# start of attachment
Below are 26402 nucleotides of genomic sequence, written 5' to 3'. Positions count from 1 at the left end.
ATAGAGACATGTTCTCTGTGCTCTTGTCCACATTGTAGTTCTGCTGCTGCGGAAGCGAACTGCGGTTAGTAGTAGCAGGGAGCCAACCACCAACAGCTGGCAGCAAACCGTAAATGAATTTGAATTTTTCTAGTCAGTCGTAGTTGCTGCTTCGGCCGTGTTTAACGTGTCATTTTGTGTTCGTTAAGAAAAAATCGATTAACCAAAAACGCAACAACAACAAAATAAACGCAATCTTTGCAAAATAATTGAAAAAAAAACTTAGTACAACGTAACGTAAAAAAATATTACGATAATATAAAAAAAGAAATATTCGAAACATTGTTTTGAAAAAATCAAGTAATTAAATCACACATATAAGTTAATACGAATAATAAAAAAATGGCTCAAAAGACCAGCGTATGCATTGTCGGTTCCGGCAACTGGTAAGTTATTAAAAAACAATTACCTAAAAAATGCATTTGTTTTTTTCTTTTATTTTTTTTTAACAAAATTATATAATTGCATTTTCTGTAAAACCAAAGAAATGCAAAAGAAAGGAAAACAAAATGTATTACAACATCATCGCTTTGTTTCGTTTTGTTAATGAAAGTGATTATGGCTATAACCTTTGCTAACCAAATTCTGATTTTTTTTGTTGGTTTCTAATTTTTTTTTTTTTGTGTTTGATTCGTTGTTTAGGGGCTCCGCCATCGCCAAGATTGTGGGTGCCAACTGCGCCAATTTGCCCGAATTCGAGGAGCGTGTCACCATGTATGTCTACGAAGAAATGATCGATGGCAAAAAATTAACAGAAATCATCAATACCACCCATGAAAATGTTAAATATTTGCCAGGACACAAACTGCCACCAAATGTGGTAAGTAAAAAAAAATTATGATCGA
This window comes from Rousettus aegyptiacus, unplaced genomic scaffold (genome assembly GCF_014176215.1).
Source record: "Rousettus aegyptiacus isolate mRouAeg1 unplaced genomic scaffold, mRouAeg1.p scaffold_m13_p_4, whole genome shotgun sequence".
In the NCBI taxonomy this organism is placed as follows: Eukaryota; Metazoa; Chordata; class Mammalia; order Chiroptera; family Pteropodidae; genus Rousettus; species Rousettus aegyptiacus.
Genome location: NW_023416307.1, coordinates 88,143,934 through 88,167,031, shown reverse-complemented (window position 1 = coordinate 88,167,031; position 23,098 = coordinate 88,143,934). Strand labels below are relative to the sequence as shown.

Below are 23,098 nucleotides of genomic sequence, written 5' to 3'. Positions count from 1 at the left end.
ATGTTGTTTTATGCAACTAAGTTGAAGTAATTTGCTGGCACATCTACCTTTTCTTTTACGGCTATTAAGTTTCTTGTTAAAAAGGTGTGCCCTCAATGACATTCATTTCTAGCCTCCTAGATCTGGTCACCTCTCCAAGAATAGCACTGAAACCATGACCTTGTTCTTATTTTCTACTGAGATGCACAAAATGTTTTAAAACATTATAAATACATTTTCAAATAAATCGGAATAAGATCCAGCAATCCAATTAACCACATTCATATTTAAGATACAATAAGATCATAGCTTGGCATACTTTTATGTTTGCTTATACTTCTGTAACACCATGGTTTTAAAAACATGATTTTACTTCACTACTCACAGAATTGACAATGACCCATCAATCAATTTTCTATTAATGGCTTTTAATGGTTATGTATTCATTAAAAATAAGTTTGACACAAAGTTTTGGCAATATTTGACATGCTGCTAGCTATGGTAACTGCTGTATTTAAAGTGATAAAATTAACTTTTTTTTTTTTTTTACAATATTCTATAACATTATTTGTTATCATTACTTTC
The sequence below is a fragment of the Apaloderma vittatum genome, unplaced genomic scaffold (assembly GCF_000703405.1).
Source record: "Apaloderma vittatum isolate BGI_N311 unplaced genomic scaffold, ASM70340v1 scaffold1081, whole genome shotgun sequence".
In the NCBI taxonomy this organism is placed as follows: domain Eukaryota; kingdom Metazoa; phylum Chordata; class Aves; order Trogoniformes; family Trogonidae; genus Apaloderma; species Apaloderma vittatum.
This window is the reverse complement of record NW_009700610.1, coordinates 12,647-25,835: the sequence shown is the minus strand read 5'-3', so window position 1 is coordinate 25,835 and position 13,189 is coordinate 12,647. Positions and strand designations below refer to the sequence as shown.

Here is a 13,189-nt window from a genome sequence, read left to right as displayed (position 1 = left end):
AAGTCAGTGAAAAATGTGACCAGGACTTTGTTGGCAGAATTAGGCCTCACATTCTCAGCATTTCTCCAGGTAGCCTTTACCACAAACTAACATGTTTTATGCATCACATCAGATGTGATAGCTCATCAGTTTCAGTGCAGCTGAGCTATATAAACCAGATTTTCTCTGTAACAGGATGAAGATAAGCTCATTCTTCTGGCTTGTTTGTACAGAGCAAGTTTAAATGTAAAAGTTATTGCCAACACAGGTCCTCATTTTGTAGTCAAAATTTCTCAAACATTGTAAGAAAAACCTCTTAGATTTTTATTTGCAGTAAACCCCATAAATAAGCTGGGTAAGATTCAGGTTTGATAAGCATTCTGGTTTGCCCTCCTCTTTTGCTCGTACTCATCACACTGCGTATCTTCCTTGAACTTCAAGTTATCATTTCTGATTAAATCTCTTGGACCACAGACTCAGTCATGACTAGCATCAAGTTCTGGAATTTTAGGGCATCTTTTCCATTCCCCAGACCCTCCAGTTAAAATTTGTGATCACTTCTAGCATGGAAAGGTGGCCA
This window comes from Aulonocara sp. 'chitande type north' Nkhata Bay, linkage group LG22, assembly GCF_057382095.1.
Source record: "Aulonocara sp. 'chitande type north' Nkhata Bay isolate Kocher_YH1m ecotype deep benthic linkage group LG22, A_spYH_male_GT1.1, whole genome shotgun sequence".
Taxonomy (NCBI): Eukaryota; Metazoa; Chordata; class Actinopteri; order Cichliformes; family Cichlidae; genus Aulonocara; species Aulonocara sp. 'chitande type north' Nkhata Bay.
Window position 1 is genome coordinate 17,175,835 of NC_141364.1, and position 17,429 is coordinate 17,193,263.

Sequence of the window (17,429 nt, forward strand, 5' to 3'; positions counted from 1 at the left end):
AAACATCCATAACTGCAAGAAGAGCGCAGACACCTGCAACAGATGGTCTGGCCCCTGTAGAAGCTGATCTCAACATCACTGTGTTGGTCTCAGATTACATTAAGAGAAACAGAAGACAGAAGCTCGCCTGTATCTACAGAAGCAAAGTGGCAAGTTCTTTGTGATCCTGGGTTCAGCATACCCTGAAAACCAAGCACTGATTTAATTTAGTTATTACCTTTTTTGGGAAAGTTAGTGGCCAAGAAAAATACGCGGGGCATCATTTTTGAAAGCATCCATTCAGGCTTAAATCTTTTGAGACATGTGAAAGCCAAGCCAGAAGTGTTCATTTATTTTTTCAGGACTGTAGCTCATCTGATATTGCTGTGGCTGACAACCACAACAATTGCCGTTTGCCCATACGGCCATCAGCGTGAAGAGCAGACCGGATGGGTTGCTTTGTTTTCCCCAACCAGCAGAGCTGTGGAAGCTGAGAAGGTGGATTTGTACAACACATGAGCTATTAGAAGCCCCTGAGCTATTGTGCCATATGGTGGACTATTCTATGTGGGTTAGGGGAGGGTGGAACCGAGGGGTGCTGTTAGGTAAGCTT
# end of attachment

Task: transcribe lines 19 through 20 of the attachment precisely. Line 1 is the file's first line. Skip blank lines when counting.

Sequence of the window (17,429 nt, forward strand, 5' to 3'; positions counted from 1 at the left end):
AAACATCCATAACTGCAAGAAGAGCGCAGACACCTGCAACAGATGGTCTGGCCCCTGTAGAAGCTGATCTCAACATCACTGTGTTGGTCTCAGATTACATTAAGAGAAACAGAAGACAGAAGCTCGCCTGTATCTACAGAAGCAAAGTGGCAAGTTCTTTGTGATCCTGGGTTCAGCATACCCTGAAAACCAAGCACTGATTTAATTTAGTTATTACCTTTTTTGGGAAAGTTAGTGGCCAAGAAAAATACGCGGGGCATCATTTTTGAAAGCATCCATTCAGGCTTAAATCTTTTGAGACATGTGAAAGCCAAGCCAGAAGTGTTCATTTATTTTTTCAGGACTGTAGCTCATCTGATATTGCTGTGGCTGACAACCACAACAATTGCCGTTTGCCCATACGGCCATCAGCGTGAAGAGCAGACCGGATGGGTTGCTTTGTTTTCCCCAACCAGCAGAGCTGTGGAAGCTGAGAAGGTGGATTTGTACAACACATGAGCTATTAGAAGCCCCTGAGCTATTGTGCCATATGGTGGACTATTCTATGTGGGTTAGGGGAGGGTGGAACCGAGGGGTGCTGTTAGGTAAGCTT